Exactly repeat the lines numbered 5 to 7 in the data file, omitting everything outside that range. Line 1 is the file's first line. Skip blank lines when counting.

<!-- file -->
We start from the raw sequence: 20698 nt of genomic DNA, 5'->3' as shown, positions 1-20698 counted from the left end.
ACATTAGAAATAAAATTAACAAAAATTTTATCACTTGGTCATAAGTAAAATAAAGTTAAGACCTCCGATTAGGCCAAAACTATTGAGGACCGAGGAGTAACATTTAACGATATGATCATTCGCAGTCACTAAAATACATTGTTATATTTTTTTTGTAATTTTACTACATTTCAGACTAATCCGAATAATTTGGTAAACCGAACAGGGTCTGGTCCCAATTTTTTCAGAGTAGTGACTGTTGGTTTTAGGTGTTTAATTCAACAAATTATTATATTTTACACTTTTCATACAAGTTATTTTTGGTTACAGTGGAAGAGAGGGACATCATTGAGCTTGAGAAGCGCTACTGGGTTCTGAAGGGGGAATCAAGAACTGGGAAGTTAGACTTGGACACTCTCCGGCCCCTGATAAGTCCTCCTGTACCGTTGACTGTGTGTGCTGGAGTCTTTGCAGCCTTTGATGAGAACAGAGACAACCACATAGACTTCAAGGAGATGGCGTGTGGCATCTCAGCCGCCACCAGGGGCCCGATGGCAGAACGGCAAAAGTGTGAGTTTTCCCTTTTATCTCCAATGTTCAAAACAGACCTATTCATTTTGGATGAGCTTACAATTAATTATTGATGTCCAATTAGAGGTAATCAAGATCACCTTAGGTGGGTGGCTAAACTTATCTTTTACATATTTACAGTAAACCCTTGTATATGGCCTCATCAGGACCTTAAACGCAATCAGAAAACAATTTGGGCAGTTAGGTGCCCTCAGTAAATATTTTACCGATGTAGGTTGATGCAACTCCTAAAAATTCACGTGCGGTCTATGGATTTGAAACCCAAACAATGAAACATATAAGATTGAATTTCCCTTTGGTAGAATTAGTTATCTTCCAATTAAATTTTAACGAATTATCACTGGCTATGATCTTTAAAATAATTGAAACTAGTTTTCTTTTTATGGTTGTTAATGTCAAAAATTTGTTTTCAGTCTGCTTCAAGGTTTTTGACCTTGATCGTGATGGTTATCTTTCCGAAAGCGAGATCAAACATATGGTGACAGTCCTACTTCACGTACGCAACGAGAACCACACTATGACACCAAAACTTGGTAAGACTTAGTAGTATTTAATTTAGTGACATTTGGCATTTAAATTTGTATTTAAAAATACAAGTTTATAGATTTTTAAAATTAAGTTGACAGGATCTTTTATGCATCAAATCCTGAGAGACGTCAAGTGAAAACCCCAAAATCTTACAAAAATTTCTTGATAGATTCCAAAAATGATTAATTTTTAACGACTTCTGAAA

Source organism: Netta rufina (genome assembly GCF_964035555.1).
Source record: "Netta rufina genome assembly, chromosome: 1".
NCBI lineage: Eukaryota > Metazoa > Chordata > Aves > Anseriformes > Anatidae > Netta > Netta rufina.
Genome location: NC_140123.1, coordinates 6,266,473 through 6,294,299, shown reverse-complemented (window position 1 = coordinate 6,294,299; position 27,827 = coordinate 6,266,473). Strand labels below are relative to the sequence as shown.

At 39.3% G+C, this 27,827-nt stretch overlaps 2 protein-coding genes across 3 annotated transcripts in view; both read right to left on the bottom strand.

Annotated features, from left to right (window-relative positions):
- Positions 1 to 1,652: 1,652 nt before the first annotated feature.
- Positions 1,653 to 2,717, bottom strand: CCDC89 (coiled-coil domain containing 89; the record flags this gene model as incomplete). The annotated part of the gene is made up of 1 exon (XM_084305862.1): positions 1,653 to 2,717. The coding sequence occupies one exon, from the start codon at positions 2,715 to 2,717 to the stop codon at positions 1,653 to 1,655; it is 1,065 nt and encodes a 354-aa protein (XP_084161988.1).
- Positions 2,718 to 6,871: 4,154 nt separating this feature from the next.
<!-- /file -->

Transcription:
NCBI lineage: Eukaryota > Metazoa > Chordata > Aves > Anseriformes > Anatidae > Netta > Netta rufina.
Genome location: NC_140123.1, coordinates 6,266,473 through 6,294,299, shown reverse-complemented (window position 1 = coordinate 6,294,299; position 27,827 = coordinate 6,266,473). Strand labels below are relative to the sequence as shown.

At 39.3% G+C, this 27,827-nt stretch overlaps 2 protein-coding genes across 3 annotated transcripts in view; both read right to left on the bottom strand.